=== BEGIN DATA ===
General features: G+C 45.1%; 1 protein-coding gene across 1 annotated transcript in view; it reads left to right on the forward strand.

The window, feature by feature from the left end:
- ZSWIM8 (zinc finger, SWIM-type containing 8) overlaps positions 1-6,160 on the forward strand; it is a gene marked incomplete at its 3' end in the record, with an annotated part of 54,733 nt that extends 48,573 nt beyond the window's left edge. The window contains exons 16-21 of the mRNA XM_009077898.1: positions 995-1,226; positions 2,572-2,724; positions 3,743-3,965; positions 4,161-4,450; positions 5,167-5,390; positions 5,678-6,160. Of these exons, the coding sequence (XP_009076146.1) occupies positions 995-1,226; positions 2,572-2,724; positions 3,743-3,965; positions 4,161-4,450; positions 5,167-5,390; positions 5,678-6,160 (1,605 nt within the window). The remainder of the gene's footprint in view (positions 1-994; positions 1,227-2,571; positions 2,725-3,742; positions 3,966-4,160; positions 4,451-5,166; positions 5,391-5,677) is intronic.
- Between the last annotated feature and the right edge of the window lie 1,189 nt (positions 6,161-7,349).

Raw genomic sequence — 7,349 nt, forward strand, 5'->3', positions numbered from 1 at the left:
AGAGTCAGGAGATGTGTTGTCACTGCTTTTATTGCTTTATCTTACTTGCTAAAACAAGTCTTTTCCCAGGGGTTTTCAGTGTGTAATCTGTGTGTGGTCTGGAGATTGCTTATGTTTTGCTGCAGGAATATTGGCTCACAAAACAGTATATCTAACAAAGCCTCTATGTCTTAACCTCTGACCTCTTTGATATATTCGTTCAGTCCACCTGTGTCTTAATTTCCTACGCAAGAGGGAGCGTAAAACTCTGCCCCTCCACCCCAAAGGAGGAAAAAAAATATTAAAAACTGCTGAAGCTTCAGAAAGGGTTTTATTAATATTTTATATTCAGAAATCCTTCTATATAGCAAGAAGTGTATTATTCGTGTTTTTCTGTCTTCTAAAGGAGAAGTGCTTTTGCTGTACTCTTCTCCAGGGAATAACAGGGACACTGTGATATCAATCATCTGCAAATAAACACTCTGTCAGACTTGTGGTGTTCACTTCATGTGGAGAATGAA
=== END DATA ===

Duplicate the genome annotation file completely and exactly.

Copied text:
General features: G+C 45.1%; 1 protein-coding gene across 1 annotated transcript in view; it reads left to right on the forward strand.

The window, feature by feature from the left end:
- ZSWIM8 (zinc finger, SWIM-type containing 8) overlaps positions 1-6,160 on the forward strand; it is a gene marked incomplete at its 3' end in the record, with an annotated part of 54,733 nt that extends 48,573 nt beyond the window's left edge. The window contains exons 16-21 of the mRNA XM_009077898.1: positions 995-1,226; positions 2,572-2,724; positions 3,743-3,965; positions 4,161-4,450; positions 5,167-5,390; positions 5,678-6,160. Of these exons, the coding sequence (XP_009076146.1) occupies positions 995-1,226; positions 2,572-2,724; positions 3,743-3,965; positions 4,161-4,450; positions 5,167-5,390; positions 5,678-6,160 (1,605 nt within the window). The remainder of the gene's footprint in view (positions 1-994; positions 1,227-2,571; positions 2,725-3,742; positions 3,966-4,160; positions 4,451-5,166; positions 5,391-5,677) is intronic.
- Between the last annotated feature and the right edge of the window lie 1,189 nt (positions 6,161-7,349).

Raw genomic sequence — 7,349 nt, forward strand, 5'->3', positions numbered from 1 at the left:
AGAGTCAGGAGATGTGTTGTCACTGCTTTTATTGCTTTATCTTACTTGCTAAAACAAGTCTTTTCCCAGGGGTTTTCAGTGTGTAATCTGTGTGTGGTCTGGAGATTGCTTATGTTTTGCTGCAGGAATATTGGCTCACAAAACAGTATATCTAACAAAGCCTCTATGTCTTAACCTCTGACCTCTTTGATATATTCGTTCAGTCCACCTGTGTCTTAATTTCCTACGCAAGAGGGAGCGTAAAACTCTGCCCCTCCACCCCAAAGGAGGAAAAAAAATATTAAAAACTGCTGAAGCTTCAGAAAGGGTTTTATTAATATTTTATATTCAGAAATCCTTCTATATAGCAAGAAGTGTATTATTCGTGTTTTTCTGTCTTCTAAAGGAGAAGTGCTTTTGCTGTACTCTTCTCCAGGGAATAACAGGGACACTGTGATATCAATCATCTGCAAATAAACACTCTGTCAGACTTGTGGTGTTCACTTCATGTGGAGAATGAA